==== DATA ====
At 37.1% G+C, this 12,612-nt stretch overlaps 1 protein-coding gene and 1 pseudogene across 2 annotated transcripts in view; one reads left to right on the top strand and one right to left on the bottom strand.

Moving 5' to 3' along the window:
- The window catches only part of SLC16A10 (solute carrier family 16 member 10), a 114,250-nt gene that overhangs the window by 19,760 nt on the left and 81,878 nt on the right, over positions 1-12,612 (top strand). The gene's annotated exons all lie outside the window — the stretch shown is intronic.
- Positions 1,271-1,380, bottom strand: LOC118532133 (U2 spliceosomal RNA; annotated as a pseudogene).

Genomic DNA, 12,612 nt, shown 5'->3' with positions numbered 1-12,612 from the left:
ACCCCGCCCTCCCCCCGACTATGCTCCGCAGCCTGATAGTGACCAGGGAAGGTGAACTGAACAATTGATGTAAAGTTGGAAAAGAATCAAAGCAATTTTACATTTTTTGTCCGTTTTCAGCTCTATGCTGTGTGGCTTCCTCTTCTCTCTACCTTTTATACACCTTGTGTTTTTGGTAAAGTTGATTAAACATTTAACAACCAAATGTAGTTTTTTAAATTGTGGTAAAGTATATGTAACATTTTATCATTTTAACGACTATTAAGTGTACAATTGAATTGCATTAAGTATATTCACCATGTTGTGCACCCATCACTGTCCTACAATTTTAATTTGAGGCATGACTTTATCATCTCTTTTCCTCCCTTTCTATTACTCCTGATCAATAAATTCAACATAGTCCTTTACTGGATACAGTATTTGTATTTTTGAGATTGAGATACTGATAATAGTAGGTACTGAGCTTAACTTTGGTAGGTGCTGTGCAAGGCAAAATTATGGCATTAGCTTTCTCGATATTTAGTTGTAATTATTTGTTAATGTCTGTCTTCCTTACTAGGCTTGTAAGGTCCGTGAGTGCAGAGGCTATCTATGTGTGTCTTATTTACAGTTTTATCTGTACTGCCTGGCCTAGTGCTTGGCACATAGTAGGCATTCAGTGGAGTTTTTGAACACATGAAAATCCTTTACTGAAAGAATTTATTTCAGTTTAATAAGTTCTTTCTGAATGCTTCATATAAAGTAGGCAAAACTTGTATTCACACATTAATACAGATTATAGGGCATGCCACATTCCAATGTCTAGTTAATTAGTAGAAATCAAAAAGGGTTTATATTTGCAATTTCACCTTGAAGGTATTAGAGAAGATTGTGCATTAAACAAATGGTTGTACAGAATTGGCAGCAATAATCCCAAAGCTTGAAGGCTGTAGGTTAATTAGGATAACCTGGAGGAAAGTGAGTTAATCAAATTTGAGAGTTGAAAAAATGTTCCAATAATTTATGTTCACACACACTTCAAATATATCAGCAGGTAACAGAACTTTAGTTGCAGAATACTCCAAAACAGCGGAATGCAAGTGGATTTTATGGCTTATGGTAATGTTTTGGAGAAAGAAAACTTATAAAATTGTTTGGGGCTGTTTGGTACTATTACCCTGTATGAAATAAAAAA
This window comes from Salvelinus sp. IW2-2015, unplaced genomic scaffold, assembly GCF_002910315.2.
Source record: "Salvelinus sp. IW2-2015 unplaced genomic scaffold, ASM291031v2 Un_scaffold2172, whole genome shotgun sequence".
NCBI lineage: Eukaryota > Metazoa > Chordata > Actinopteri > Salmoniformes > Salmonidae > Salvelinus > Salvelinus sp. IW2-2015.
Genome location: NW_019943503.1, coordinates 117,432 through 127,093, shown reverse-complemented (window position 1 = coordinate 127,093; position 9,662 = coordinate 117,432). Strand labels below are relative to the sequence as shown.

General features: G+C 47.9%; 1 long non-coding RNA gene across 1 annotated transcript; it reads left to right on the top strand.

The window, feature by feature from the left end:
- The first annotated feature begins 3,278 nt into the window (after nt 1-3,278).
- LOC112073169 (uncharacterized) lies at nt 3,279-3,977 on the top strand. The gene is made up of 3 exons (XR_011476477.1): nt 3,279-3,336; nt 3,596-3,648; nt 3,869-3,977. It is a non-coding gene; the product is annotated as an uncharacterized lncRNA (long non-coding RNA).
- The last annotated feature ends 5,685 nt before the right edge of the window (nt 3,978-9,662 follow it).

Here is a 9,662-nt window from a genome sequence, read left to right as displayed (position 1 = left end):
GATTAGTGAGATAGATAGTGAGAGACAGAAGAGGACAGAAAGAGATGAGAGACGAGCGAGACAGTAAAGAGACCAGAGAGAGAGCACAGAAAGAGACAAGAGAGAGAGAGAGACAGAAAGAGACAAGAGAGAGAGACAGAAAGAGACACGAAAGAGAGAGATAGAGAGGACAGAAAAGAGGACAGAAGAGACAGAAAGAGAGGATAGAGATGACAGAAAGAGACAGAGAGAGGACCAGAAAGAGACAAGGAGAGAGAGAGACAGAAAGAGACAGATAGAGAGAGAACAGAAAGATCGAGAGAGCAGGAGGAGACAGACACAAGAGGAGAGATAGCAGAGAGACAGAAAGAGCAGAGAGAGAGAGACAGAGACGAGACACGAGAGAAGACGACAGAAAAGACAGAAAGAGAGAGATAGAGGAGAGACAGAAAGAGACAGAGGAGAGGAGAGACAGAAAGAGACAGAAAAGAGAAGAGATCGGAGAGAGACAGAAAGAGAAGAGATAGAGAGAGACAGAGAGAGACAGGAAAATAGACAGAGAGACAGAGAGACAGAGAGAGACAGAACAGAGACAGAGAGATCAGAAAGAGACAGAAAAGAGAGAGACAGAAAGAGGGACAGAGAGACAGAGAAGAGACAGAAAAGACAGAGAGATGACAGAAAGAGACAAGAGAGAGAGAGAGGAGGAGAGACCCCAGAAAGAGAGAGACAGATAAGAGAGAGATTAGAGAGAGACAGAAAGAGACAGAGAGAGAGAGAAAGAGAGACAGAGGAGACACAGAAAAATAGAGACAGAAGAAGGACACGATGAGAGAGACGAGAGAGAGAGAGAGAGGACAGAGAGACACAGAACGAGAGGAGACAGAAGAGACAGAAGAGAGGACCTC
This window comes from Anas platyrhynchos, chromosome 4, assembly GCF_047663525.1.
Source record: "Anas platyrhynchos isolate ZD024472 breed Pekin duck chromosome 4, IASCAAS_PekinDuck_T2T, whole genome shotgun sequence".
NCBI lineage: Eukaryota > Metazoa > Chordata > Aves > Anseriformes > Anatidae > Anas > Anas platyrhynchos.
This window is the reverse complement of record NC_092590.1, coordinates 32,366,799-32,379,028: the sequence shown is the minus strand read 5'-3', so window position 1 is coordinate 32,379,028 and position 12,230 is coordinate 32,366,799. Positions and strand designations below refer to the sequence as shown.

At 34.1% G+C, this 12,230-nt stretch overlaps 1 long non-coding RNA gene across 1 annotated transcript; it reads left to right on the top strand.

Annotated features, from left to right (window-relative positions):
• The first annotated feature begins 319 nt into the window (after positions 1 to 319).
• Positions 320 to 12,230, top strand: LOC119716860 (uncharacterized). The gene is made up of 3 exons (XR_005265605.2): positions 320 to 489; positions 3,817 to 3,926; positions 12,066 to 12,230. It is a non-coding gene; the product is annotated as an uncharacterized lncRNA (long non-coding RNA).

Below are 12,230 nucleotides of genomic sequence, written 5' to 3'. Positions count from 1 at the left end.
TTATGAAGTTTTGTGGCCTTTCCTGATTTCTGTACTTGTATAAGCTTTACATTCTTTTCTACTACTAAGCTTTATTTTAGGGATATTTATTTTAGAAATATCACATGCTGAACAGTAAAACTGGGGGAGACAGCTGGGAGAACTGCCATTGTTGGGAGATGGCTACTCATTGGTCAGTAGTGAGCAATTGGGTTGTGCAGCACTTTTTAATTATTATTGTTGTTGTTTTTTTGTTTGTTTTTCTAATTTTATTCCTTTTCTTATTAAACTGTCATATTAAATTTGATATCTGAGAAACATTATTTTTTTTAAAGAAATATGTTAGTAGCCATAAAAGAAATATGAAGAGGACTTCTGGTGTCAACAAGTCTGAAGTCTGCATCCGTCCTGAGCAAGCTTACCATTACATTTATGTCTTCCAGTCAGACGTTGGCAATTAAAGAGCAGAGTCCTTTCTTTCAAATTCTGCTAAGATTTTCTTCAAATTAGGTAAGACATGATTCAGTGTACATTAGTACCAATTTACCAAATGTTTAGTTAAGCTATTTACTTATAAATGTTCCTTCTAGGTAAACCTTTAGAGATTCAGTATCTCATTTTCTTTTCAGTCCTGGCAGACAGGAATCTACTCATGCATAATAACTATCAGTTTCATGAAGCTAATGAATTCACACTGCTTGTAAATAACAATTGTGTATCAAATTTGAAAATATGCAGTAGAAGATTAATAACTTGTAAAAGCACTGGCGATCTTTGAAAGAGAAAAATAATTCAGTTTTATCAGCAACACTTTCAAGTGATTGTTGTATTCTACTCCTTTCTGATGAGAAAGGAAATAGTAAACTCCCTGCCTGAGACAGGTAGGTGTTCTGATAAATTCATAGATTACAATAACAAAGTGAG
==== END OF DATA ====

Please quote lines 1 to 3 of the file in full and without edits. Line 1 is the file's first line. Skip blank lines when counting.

At 37.1% G+C, this 12,612-nt stretch overlaps 1 protein-coding gene and 1 pseudogene across 2 annotated transcripts in view; one reads left to right on the top strand and one right to left on the bottom strand.

Moving 5' to 3' along the window:
- The window catches only part of SLC16A10 (solute carrier family 16 member 10), a 114,250-nt gene that overhangs the window by 19,760 nt on the left and 81,878 nt on the right, over positions 1-12,612 (top strand). The gene's annotated exons all lie outside the window — the stretch shown is intronic.